WASHINGTON -- Democrats hope to win the budget debate by accusing the White House of stealing from Social Security to pay for tax cuts and other priorities. President Bush is struggling to avoid that public relations trap.
Noting a shift in the president's rhetoric upon his return from an August break, GOP strategists said the White House appears to be bracing for a fight with Democratic leaders and, perhaps, preparing the public for the possibility that Social Security surpluses will be tapped.
Bush introduced the new message Tuesday, between meetings with Senate Minority Leader Trent Lott, R-Miss., and Senate Majority Leader Tom Daschle, D-S.D. The South Dakota lawmaker emerged from the meeting with kind words for Bush, raising hopes in the White House that Democrats won't go to war over the issue.
Bush wants to be ready if they do. He said: ''There's been a lot of noise about the budget. I hope the appropriations process discards the old-style politics of trying to scare seniors. Our seniors have got to know that every Social Security promise will be fulfilled, that Social Security checks will arrive on time.''
No one can seriously suggest that Bush would stop the flow of benefits even if the government spent the Social Security surplus. However, White House officials say Bush is afraid that Democrats will resort to the tactic this fall so he felt it necessary to guarantee that Social Security checks will be in the mailbox.
Republican pollster Neil Newhouse said the president has reason to worry, and a new survey shows that Bush is vulnerable on the issue.
''The president realizes the volatility of this issue and everyone on our side recognizes that Democrats have used Social Security against us in the past,'' the pollster said. ''It is a critical issue, one in which you have to educate voters for a long time.''
Bush promised during the presidential campaign to leave Social Security surpluses untouched unless there was a war or a recession.
The nonpartisan Congressional Budget Office says Bush's tax-and-budget plans will spend $9 billion of the projected $162 billion Social Security surplus in the fiscal year that ends this month. Bush's budget office predicts a quick economic recovery and uses rosier accounting to conclude that he will barely avoid dipping into the Social Security money.
Top GOP strategists and even some White House officials say privately that Bush's hands-off-the-surplus pledge will be difficult, if not impossible, to keep unless the economy suddenly gains steam.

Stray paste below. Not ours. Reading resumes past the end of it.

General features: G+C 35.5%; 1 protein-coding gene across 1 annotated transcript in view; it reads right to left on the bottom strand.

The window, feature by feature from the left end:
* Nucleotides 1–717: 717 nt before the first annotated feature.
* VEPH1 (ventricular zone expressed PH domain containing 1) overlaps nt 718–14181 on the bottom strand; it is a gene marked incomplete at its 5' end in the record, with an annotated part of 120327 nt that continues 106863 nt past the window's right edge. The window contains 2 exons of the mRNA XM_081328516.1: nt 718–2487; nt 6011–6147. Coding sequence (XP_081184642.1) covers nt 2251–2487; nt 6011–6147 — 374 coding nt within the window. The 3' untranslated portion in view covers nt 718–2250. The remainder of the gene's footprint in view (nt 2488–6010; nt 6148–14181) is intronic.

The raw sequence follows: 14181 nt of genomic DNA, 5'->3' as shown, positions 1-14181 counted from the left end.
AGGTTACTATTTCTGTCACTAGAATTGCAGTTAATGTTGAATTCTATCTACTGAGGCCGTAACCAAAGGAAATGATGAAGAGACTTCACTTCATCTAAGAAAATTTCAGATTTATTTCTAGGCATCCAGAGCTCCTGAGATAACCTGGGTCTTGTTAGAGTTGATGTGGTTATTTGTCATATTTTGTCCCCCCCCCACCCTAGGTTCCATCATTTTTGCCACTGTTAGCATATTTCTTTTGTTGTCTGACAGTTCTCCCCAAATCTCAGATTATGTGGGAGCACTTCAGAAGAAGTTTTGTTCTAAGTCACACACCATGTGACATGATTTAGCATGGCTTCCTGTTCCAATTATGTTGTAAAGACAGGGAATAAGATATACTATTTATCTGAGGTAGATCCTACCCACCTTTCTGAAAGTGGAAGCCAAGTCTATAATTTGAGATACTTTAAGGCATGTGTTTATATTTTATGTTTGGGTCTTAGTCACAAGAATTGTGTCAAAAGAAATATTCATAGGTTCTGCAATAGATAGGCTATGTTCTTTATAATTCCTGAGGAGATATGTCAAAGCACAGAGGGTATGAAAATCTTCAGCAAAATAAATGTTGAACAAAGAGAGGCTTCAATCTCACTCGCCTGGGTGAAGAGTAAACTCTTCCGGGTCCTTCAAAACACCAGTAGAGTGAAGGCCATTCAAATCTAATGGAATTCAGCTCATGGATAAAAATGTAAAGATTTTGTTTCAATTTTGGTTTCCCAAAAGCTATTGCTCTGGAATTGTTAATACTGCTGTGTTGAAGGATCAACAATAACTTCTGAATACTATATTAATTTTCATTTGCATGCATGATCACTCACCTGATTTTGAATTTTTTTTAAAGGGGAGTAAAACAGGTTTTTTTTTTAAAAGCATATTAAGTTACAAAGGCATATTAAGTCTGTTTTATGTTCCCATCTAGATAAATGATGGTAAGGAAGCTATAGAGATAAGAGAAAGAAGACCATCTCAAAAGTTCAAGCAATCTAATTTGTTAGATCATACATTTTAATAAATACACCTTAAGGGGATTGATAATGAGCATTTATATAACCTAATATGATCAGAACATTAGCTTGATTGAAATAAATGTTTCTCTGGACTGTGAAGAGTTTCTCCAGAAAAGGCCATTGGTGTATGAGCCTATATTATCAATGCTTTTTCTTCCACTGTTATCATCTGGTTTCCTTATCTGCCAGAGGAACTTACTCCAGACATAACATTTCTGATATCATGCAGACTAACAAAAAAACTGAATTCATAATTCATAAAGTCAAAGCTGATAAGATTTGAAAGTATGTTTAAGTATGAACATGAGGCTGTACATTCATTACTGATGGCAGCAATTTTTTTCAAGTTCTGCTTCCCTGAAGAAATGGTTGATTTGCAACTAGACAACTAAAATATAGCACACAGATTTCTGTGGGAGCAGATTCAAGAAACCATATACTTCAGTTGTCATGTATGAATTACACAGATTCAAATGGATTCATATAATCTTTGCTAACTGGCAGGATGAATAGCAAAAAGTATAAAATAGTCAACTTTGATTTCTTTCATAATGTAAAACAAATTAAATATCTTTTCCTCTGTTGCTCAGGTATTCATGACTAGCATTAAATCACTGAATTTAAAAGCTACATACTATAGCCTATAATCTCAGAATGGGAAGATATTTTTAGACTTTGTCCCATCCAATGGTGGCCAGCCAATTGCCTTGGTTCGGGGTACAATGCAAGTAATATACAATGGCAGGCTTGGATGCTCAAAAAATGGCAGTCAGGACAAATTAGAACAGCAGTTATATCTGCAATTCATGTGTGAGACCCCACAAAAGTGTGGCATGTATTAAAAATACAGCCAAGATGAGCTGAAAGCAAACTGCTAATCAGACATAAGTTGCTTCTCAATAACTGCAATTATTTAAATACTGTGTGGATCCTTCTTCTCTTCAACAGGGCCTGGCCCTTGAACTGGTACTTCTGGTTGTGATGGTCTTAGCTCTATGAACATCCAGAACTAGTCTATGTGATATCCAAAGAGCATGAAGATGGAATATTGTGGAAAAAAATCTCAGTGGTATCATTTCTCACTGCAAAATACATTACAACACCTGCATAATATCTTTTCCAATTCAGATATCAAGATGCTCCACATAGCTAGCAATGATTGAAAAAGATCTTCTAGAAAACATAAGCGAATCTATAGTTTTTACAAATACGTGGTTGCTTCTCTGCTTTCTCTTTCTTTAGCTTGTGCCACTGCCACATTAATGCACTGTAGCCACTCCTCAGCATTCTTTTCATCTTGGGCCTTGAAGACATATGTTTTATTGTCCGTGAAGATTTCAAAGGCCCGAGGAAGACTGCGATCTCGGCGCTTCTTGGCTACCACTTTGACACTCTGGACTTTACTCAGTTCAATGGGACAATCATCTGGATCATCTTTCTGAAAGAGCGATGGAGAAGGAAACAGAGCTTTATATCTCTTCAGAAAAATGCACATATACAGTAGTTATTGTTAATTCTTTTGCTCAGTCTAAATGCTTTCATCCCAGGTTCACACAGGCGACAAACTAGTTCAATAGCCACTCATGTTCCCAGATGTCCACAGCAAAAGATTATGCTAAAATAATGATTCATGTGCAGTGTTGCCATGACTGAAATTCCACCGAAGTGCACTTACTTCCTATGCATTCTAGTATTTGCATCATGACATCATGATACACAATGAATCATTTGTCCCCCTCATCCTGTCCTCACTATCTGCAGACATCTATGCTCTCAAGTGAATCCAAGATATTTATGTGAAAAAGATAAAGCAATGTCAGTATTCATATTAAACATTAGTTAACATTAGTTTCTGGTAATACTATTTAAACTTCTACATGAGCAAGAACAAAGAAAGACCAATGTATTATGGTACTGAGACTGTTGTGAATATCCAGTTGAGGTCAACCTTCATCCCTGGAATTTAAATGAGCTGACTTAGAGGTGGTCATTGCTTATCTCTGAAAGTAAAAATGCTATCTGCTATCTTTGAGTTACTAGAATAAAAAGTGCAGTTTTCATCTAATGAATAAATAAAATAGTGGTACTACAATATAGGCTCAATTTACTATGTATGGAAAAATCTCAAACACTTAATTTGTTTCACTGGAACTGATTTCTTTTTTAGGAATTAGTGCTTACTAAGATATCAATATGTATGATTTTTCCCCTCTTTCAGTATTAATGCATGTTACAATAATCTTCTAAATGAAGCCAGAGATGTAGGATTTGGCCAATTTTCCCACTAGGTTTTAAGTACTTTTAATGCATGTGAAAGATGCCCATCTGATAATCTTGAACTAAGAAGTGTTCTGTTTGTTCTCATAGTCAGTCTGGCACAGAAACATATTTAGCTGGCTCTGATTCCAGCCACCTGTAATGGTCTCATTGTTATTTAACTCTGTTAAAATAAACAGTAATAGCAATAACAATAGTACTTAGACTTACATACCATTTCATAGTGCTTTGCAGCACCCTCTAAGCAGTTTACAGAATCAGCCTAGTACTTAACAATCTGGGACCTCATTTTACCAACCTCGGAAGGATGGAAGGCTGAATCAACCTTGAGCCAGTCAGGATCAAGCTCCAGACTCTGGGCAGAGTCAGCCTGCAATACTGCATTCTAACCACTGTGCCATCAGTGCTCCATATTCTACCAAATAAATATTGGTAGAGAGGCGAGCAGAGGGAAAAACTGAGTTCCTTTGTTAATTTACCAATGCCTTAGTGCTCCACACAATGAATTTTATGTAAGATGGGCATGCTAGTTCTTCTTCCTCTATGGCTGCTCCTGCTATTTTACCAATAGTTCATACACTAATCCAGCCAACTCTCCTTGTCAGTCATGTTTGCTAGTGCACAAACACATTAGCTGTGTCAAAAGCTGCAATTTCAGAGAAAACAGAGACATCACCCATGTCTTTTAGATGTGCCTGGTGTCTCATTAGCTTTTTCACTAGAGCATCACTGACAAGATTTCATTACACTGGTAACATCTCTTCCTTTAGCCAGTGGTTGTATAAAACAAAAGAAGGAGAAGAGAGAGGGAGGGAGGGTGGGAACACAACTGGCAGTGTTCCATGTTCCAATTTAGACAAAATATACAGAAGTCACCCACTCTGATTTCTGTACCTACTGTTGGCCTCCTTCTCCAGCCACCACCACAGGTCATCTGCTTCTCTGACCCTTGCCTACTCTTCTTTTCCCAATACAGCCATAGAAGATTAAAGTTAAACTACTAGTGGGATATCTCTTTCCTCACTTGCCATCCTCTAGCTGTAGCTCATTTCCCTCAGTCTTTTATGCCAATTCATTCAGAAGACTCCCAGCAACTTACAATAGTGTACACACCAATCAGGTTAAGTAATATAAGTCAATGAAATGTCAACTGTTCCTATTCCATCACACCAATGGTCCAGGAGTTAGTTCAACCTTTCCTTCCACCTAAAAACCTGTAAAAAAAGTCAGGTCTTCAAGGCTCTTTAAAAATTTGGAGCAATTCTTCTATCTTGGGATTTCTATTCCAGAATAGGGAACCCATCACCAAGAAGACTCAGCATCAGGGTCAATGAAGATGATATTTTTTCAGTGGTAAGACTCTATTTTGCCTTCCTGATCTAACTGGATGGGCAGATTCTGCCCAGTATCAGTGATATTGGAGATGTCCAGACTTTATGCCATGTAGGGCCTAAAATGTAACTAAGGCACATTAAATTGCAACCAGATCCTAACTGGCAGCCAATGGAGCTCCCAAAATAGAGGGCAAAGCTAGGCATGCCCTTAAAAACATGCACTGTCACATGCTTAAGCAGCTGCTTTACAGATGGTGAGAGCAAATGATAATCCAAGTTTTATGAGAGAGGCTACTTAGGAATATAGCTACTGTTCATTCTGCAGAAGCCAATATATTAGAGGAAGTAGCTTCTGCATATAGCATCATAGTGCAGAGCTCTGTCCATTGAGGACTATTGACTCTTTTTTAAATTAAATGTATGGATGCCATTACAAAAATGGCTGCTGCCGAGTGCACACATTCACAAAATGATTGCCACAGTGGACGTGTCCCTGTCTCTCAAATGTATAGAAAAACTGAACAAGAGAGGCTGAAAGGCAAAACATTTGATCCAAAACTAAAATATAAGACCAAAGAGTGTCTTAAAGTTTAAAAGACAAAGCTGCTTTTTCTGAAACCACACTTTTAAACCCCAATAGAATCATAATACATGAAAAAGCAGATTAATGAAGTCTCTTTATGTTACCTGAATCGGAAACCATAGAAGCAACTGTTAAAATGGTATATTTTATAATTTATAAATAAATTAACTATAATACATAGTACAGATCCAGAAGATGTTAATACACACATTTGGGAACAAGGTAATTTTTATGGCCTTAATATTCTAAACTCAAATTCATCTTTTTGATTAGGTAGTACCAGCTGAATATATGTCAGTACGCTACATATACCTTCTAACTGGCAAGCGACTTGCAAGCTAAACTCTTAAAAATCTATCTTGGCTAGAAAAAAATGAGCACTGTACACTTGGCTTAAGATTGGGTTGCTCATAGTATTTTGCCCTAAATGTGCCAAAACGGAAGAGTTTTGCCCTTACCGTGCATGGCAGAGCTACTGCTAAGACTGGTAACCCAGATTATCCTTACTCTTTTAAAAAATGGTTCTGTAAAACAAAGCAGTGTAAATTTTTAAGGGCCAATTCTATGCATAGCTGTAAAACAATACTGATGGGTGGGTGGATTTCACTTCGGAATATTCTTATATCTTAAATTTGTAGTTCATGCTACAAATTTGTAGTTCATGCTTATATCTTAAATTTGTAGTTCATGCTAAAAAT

That may be why Bush ducked an opportunity Tuesday to renew the pledge.
Asked whether he would definitively promise to veto spending legislation that dipped into the Social Security surpluses, Bush said, ''I say definitively every Social Security recipient is going to get their check.''
Asked again, Bush said, ''I've answered your question.''
White House officials said the president was not signaling a softening on the pledge. They said he doesn't answer hypothetical questions and didn't want to issue a veto threat while meeting with Daschle.
They did, however, concede that Bush's response underscored how sensitive the issue has become. Furthermore, two Republican strategists with ties to the White House, speaking on condition of anonymity, said Bush seemed to be preparing voters for the possibility that some Social Security surpluses would be spent while assuring them that the action would not damage the program's solvency.
A new CBS survey suggests that most voters believe the CBO's budget estimates, not Bush's, and they have no stomach for tinkering with the Social Security surplus. Seven in 10 people surveyed said it is not acceptable for the government to use even a portion of the Social Security surplus to pay for other programs.
Furthermore, Bush's job approval rating is down slightly since April, in part because his support among senior citizens has dropped. The poll suggests that voters trust Democrats more than Bush to make the right decisions on Social Security.
Emerging from his meeting with Bush, Daschle said the president assured him that he does not want to tap Social Security money and will not allow his tax cuts to be rolled back. ''We look forward to working with him in seeking his guidance on how to avoid using Social Security trust funds,'' Daschle said.
White House officials took the remark as a thinly veiled warning; Daschle will soon claim that Bush must cut popular domestic programs to protect Social Security surpluses.
The White House response: Nothing further needs to be cut if Congress sticks to Bush's budget outline, which restrains government spending while increasing money for education and the military.
''It seems like the Democrats are tortured over this,'' White House spokesman Ari Fleischer said, even as his colleagues acknowledged privately that there is plenty of pain to go around.
Ron Fournier has covered politics and the White House for The Associated Press since 1993.
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